Eclipses and the Size of the

Observe due measure, for right timing is in all things the most important factor.

Hesiod, a Greek poet of the eighth century B.C.

The name of Edmond Halley has already appeared several times, in connection with the eponymous comet, his rediscovery and titling of the saros cycle of eclipses, and his suggestion that the salt of the sea could tell the age of the Earth. Now we are going to renew our acquaintance with him.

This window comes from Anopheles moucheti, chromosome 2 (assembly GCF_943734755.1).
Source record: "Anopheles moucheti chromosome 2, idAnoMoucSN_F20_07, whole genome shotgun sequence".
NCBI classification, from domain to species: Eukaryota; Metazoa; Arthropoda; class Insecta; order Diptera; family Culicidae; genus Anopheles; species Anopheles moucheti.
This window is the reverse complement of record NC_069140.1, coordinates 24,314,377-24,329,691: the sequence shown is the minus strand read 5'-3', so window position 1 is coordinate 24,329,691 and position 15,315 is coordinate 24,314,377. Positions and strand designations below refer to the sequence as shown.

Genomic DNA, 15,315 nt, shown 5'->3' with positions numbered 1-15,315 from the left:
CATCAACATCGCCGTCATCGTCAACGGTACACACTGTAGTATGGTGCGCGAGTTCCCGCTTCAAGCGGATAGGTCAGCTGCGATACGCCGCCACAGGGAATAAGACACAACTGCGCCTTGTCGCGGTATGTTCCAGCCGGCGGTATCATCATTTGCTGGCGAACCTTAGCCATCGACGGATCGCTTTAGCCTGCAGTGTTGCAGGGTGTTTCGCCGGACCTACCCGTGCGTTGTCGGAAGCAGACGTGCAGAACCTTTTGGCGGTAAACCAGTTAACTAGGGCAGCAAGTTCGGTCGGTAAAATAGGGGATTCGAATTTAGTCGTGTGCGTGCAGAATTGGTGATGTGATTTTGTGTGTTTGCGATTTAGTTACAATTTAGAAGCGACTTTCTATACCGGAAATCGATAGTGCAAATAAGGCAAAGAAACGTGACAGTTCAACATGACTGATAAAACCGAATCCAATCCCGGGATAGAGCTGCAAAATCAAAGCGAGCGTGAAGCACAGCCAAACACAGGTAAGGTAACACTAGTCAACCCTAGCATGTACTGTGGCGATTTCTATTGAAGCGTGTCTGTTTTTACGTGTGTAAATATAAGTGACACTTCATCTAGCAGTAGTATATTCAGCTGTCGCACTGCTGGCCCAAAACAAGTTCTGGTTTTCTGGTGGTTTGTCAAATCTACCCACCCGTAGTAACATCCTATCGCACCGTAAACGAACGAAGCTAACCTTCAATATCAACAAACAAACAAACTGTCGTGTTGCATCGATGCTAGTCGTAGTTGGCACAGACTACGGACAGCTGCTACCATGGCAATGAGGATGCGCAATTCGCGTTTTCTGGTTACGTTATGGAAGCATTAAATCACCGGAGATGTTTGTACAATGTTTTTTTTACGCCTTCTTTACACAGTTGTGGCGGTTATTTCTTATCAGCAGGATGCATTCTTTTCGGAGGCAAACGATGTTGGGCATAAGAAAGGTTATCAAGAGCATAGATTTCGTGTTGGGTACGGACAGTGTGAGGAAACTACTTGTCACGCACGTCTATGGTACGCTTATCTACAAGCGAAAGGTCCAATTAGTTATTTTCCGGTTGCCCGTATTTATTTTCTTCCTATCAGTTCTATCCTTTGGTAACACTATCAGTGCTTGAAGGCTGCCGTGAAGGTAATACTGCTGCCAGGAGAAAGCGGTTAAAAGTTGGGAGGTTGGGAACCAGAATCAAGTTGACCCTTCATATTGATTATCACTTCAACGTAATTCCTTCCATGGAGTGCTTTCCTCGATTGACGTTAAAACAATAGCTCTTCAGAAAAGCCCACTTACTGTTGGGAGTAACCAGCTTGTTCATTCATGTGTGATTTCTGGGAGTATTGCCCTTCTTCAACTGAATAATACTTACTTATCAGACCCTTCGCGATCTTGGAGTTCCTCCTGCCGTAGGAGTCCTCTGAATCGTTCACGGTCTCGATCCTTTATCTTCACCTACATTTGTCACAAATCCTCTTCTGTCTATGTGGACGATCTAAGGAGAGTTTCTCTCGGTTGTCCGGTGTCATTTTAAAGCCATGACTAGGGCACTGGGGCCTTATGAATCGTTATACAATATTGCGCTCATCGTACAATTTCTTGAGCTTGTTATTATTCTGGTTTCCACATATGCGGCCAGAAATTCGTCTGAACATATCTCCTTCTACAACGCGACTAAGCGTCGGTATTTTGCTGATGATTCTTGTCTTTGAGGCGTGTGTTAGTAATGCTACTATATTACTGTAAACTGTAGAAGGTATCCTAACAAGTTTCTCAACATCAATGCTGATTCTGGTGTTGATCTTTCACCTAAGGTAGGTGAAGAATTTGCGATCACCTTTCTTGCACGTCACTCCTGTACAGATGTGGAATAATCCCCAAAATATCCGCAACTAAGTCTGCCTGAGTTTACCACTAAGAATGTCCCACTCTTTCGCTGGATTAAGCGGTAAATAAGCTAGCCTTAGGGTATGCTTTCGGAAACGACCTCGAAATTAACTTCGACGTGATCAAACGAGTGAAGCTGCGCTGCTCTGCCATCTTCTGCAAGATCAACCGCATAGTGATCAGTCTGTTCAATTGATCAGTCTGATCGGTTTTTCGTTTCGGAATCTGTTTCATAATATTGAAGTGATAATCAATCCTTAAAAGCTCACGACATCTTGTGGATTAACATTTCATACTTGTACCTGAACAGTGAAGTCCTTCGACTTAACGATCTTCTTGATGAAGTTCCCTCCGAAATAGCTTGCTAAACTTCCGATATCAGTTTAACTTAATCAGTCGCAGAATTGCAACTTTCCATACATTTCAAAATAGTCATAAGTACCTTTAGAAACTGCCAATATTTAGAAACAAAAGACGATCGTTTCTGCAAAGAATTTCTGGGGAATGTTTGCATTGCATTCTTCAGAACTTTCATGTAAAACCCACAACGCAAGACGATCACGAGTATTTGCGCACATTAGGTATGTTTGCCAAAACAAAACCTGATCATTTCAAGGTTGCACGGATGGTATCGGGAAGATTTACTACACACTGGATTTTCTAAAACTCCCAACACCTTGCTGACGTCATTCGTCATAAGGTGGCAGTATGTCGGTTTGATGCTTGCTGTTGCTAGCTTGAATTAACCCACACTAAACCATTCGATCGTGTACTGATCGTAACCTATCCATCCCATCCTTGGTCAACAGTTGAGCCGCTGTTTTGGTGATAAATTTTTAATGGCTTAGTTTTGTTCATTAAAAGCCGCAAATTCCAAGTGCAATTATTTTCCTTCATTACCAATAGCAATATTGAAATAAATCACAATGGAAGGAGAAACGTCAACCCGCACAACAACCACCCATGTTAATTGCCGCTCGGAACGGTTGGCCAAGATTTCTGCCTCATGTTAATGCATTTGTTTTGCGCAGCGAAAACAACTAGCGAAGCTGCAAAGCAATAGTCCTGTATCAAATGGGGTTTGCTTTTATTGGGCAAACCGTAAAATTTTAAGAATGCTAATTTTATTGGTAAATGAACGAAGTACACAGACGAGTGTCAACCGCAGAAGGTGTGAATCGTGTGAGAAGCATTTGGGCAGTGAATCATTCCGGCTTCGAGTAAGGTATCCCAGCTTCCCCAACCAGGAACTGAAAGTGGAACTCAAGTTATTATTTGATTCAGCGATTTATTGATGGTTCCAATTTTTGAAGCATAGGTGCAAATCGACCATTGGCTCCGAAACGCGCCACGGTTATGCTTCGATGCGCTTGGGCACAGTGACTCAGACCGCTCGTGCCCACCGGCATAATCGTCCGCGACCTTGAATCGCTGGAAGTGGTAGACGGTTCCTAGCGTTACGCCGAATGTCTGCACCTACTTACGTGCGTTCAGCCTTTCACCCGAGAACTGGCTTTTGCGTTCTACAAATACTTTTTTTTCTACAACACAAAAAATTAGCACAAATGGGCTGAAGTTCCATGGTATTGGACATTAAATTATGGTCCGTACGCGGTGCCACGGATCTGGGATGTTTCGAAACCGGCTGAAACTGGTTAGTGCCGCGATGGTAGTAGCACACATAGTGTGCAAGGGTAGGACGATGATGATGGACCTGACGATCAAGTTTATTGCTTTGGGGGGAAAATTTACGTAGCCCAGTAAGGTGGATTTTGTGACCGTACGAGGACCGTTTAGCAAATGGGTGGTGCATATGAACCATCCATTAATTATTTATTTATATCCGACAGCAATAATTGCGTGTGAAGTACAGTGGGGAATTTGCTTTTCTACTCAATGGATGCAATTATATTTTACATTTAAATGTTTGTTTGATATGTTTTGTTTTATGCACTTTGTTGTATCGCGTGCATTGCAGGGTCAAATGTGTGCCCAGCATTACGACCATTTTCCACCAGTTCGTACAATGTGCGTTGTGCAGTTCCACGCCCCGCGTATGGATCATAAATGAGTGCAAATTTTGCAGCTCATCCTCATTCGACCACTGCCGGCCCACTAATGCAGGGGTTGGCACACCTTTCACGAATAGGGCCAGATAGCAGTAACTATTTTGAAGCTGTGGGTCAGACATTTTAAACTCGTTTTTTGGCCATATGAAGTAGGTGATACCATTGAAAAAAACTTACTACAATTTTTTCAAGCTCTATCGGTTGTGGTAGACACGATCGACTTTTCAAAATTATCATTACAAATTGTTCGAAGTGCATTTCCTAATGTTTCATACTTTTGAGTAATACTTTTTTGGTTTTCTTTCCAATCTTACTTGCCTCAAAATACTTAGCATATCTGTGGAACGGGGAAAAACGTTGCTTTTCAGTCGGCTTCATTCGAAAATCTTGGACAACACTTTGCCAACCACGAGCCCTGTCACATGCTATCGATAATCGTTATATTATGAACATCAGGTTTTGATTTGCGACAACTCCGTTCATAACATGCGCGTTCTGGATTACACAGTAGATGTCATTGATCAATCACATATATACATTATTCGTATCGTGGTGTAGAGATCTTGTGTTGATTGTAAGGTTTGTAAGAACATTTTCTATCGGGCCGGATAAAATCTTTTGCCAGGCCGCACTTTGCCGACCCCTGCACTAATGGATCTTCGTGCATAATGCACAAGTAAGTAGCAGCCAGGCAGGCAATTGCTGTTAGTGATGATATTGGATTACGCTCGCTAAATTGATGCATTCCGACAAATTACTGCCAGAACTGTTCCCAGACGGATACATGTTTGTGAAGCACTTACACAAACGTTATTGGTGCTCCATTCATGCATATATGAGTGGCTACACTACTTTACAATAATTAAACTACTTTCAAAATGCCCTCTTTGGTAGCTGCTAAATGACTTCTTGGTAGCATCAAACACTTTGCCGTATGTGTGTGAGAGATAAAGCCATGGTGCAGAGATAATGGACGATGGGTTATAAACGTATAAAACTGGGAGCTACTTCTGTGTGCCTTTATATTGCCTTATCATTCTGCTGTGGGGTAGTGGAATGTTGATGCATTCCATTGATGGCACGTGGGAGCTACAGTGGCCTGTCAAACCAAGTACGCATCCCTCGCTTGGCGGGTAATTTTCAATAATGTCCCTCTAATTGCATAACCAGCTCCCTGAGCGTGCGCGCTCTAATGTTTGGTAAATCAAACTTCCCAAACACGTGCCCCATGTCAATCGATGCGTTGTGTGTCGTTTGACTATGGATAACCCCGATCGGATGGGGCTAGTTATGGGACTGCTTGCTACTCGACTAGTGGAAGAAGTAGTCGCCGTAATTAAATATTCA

Having brought up his name, I should note that both parts of it have provoked modern dispute. Halley himself used two spellings for his given name: Edmond and Edmund. Whichever one might use is a matter of choice. Regarding his surname, the arguments have centered upon its pronunciation: "Hal-ee," "Haw-lee," or "Hay-lee"? The average person tends to go with the final version (mainly through familiarity with Bill Haley and the Comets, of "Rock Around the Clock" fame in the 1950s). However, the presence of the double "l" in Edmond Halley's patronymic indicates that one of those initial two pronunciations is actually more likely to be correct. The first is that most favored among astronomers. (I won't confuse the matter further by worrying over whether the second syllable should be "lay" or "lie" rather than "lee.")

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